“We don’t have the shields here like they have in New York,” says Joe. Not the plexiglass variety, anyhow. His arm is draped over the passenger seat and he keeps turning right around to talk to me, as if he’s backing up, or we’re having brunch. But we’re not backing up. Nor are we having brunch, though it’s Sunday morning. He’s driving me to work down Folsom Street, which is smooth as a desert highway at this hour.
“Driving cabs is mostly pretty safe,” he says, with his back to the oncoming traffic. Some years ago there was a spate of armed robberies, but they’ve had little trouble since the drivers took care of ten or a dozen guys, he says. I ask, cautiously, what that means.
“There was one guy, Blackie, he was a legend. He picked up a guy at the Greyhound Station once; guy was acting funny from the minute he gets in. They’re a few blocks away when he pulls a gun. Okay, okay, says Blackie, and makes like he’s getting out his wallet. But he has a clamshell holster under his arm.”
Joe slides his left hand across his chest, then cocks two fingers at the empty seat beside me. “Shoots the guy right through the seat. He drives round the block straight back to the Greyhound Station, dumps the body in front of the guy’s buddies, and stuffs the Red Cab receipt in his mouth. ‘Anyone else need that kind of a ride?’ he says, and they’re just sta-a-aring at him. So he says, ‘Tell the cops I’m at the Black Crow.'”
Blackie got off. Word got around that drivers would radio each other and hunt guys down. Word got around that there were easier pickings than cab-drivers.
“These days it’s quiet. We have the camera right here,” he says, tapping the little eye above the rearview mirror. “If someone gets in and they’re acting strange, got the hood pulled down over their face or something, there’s a button I can push on the door handle to take another twelve photos. Anything worse, I’ve got a panic button between the gas and the brake. We got GPS in all the cars now, so they know where I am.”
There are a lot more women driving cabs these days, he says. “It’s not a bad job for them, especially during the day. You get a run of good fares, and by that I mean in the nine- to twelve-dollar range, you can pull down four hundred bucks on a long shift. Flexible. Not too much trouble.”
“Your drunken Irish brothers are okay, colleen,” he says, craning around. When he smiles it’s plain our faces have borrowed features from the same drawer. “They just get in and say, ‘I’m drunk, mate, I won’t give you trouble, just take me home and if I have to puke I’ll let you know.’ You know where you are with them. It’s the Marina yuppies the cabdrivers don’t like. I won’t pick up anyone at Bush and Gough after eleven at night. First they’ll hold the door open and say their friend is on his way out–and you know he’s in there still throwing up his beer or hitting on some woman who’s not interested. Then they finally get in, and they want to go three blocks to an ATM. Then they want to go another two blocks to some pizza place with a line out the door. They want to drop someone off. And when they finally go home, it’s maybe six blocks total of a fare. They wonder why the taxis keep passing them by…”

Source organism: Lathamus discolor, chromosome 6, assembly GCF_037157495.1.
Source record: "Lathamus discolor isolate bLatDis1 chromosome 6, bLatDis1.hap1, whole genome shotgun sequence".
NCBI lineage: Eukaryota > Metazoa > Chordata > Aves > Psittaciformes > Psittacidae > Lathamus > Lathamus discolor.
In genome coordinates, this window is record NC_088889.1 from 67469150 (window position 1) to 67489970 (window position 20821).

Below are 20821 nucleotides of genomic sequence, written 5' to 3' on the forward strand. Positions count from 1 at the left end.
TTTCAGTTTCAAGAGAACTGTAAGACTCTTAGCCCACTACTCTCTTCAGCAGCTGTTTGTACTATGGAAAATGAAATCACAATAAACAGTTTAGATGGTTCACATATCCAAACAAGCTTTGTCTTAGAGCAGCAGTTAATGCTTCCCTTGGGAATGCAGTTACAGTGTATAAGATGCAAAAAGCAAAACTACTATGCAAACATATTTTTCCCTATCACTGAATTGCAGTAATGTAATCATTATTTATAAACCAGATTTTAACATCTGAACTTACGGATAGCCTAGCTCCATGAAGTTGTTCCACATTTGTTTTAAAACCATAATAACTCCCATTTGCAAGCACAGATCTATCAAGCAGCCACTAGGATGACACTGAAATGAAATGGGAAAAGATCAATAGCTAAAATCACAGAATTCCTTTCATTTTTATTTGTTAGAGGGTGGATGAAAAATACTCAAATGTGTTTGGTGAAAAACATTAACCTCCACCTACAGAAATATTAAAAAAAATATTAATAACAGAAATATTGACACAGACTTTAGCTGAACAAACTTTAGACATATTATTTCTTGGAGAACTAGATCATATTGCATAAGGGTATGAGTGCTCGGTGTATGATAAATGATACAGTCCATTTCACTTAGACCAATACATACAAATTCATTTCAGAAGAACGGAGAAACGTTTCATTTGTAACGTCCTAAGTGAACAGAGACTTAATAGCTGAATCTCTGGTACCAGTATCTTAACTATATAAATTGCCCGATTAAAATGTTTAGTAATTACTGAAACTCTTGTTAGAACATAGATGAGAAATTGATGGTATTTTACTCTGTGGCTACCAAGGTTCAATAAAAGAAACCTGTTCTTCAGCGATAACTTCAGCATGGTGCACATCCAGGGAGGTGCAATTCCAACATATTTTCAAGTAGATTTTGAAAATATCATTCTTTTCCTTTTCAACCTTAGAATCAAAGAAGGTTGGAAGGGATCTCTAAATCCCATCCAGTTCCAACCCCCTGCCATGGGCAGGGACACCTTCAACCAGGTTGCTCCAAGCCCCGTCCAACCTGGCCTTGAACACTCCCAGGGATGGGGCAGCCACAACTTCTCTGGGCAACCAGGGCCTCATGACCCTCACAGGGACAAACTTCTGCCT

I tell him about the rates posted in Dublin taxis. It’s $35 to go to the airport, and $75 if you puke up your paycheck. Typed up and laminated, though not in those words. The drivers shrug. It just pays for the cleaning, not for the loss of a night’s business, and so they hope the barfers and the bleeders stay away at least until the end of a shift. Nobody seems to think it’s odd that there’s a standardized charge for getting too pissed to hold your dinner.
He asks my favorite Irish bar, and when I can’t name one, he prompts. The Dubliner? The 32 Counties? The Oscar Wilde? Perhaps to make me feel at home, he starts a tangled story about meeting an old IRA guy and his sister in a raw juice bar on Haight, and I become convinced he’s talking about Jimmy Smits from Law & Order. It’s a familiar feeling, holding up a slippery conversation with smiles and nods, and for a moment I pretend I’m back on the road in Peru rather than heading to an office in SoMa.
“You know, sometimes people get in, and they have no idea where they’re going,” says Joe. “I picked up this one guy, he says, ‘I want to do a round trip.’ No problem, I say, where to? And he gets all mad. ‘Here, of course, where do you think, I said _round trip.’_ Well, I tell him, sir, I think you’re already here. “Oh,” he says, and gets out. Twenty per cent of the time, people act surprised to find themselves in a cab. I swear, it didn’t cross their mind until they saw a taxi that they wanted to go anywhere. And these are normal, ordinary people. Just acting on impulse.”
He’s been driving cabs for twenty-five years. “I love it,” he says. “People tell me stuff.”